• #8
                Yeah, what BarT said. I make a conscious effort to say "acoustic" vs. "electric" so as not to say "real" vs. "electric".


                • #9
                  When I was in foster homes growing up, I'd get a lot of the "real parents" comments. What, were the foster parents 'fake?' I was adopted at 14 (asked my 'real' parents to give up their rights) and still people ask me about my 'real' parents. Part of this is fueled even by foster kids and adoptees. It won't go away anytime soon, because many people are just too dippy for words. I think the '60's were more traumatic for some people's brain cells than they realize.

                  There is a big difference between a parent and a sperm-donor (or an egg donor). But still the ideas persist, even in the minds of people who have experienced the difference. When people ask about my 'real' parents I ask them if they are talking about the sperm/egg donors. Not sure how this would apply to A's and E's, except maybe the A's are the parents of E's in a distant sort of 'sperm and egg' way.

                  Like the term 'love,' 'real' gets used a lot when people don't really know what they are talking about. Then there are the people who want to talk about 'really real' who've probably taken one too many acid trips.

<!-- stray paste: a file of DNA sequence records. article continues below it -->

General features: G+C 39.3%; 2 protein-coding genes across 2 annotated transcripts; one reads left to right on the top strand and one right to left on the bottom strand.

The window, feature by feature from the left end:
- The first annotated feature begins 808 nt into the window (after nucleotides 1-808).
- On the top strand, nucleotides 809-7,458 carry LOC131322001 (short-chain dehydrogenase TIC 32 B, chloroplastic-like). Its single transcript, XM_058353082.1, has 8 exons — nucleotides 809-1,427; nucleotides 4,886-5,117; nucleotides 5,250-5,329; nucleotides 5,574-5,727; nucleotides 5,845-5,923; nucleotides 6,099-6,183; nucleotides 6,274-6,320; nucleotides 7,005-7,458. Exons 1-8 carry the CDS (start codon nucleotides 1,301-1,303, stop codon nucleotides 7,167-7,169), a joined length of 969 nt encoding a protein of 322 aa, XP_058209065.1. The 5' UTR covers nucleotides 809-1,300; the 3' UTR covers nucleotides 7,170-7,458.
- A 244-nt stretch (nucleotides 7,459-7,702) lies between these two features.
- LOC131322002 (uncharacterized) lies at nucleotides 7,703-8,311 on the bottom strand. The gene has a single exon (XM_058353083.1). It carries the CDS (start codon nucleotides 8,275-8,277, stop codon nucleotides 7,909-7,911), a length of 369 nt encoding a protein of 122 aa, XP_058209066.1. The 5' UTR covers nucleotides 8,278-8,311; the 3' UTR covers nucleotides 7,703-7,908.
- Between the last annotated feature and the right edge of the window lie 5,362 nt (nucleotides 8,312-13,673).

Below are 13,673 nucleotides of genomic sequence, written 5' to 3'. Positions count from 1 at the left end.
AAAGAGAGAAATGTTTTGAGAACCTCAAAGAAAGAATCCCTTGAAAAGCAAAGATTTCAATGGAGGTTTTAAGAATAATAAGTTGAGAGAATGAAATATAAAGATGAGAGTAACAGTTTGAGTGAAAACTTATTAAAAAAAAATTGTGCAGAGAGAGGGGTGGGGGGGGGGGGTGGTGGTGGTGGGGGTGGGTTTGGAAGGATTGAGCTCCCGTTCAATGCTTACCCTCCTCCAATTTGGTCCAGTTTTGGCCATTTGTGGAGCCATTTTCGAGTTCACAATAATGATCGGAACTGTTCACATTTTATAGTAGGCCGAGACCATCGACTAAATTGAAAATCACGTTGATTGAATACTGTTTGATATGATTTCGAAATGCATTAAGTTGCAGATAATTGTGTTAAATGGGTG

How can you explain 'real' to a person that has no concept of reality? Or E drums to a person who has no concept of what a 'real' drum is? Ahh, grasshopper, if you know the answer to that then you can snatch the pebble from my hand. Or something like that.



                  • #10
                    Ok yes! erm no! erm yes - maybe? what was the question again?

                    Well thats interesting soooo

                    Would my home made V snare that looks like an acoustic snare but with fiddly wire bits inside now be known as an Electro Acoustic drum? just as guits are and as i've cut it in half would it be an Electro Acoustic cutaway drum?

                    The goal posts are always moving ....

                    You heard the name "Electro Acoustic Drum" here first - hee haa!
                    Last edited by daveybabes; 06-04-08, 12:54 PM.
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                    • #11
                      Since i have had a td-20 upgrade from a td-6/v the lead singer of a band i play in introduces me as playing "DRUM KIT" and not "ELECTRIC KIT".

                      personally i prefer that, maybe its because i know the band except the kit now and enjoy it, where as they never really did with the 6/v


                      • #12
                        I have 3 kits. 2 "Acoustic" and 1 "Electric" I don't differentiate the difference between regular or decaf.

                        Usually it's I'm using the Rolands tonight or I'm bringing the Ludwig's.
                        Dave Centeau-DePina